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IV                                                                                 INTRODUCTION.
This collection has been made to meet the requirements of the Board of Education, and is composed of melodies strictly pertaining to the people, to which words have been set, as closely adhering to the original as was possible, considering the purpose of the book. We may add that every one of the tunes in this book has been taken down by ourselves from the mouths of the people, with the exception of three contributed by Lady Lethbridge.
It is as well to consider that the published and MS. music of the days of Charles II and of those subsequent is not, for the most part, the music of the people, but of composers trained in the Italian school; and such music, though appreciated in the concert-room and drawing-room, never soaked into and affected to any appreciable extent the popular mind and influenced the popular taste. Our English peasantry clung to their ancient melodies, and modified them imperceptibly as time went on, but the current of folk-song never mingled with the stream of classic music in England.
We have included a certain number of Ballads. Now the British ballad is vastly lengthy. We have felt ourselves constrained to curtail them to some extent. But it must not be supposed that a child objects to a long ballad that unfolds a story—far from it; the child relishes it. We have also been forced to prune the redundancy of syllables in some lines. Old ballad singers were supremely indifferent as to the number of words they crowded into their lines, and they managed to get them in to their music as best they could. But for the use of children it was deemed advisable to equalise the number of syllables in a line.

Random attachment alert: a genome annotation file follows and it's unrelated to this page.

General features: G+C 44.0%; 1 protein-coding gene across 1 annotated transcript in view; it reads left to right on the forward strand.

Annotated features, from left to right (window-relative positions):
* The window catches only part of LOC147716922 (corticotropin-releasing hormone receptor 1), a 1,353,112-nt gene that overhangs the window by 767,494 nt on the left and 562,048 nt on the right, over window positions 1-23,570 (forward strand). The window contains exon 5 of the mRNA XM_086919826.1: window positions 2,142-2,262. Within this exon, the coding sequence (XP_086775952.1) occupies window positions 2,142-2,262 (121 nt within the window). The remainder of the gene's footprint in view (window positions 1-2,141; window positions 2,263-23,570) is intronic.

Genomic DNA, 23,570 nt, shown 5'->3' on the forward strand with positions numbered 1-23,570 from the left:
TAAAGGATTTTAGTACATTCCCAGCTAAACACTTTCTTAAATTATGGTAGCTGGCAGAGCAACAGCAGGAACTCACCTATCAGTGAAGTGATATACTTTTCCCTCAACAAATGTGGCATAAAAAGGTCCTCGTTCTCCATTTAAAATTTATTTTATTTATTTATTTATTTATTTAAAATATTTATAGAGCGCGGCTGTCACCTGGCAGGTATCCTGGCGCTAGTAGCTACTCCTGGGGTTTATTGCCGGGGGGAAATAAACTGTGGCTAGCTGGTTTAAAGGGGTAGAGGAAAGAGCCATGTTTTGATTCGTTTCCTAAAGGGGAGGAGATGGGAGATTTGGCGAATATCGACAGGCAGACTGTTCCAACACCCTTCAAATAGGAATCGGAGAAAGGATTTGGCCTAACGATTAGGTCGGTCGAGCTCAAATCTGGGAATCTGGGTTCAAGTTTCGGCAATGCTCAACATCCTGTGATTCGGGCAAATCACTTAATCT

A few Nursery Rhymes for Infants have been added.
We have finally to acknowledge our great indebtedness to Messrs. Methuen for allowing us to reproduce in this collection Nos. 7, 26, 27, 28, 29, 30, 31, 32 & 36 from our Songs of the West: Nos. 8, 33, 34, 35, and 48 from the Garland of Country Song; also to the Rev. C. Marson, co-editor with Mr. Sharp in Folk-songs from Somerset, for consenting to the inclusion in this book, of .Nos,. %,;x,-^\ 6, 17, 18, 19, 20, 21, 22, 23, and 25, likewise to Lady Lethbridge for -'contributing Nos. 14; 49, and 50, which she learned from her nurse and her father.                                ; ;'■•
English Folk-songs for Schools.
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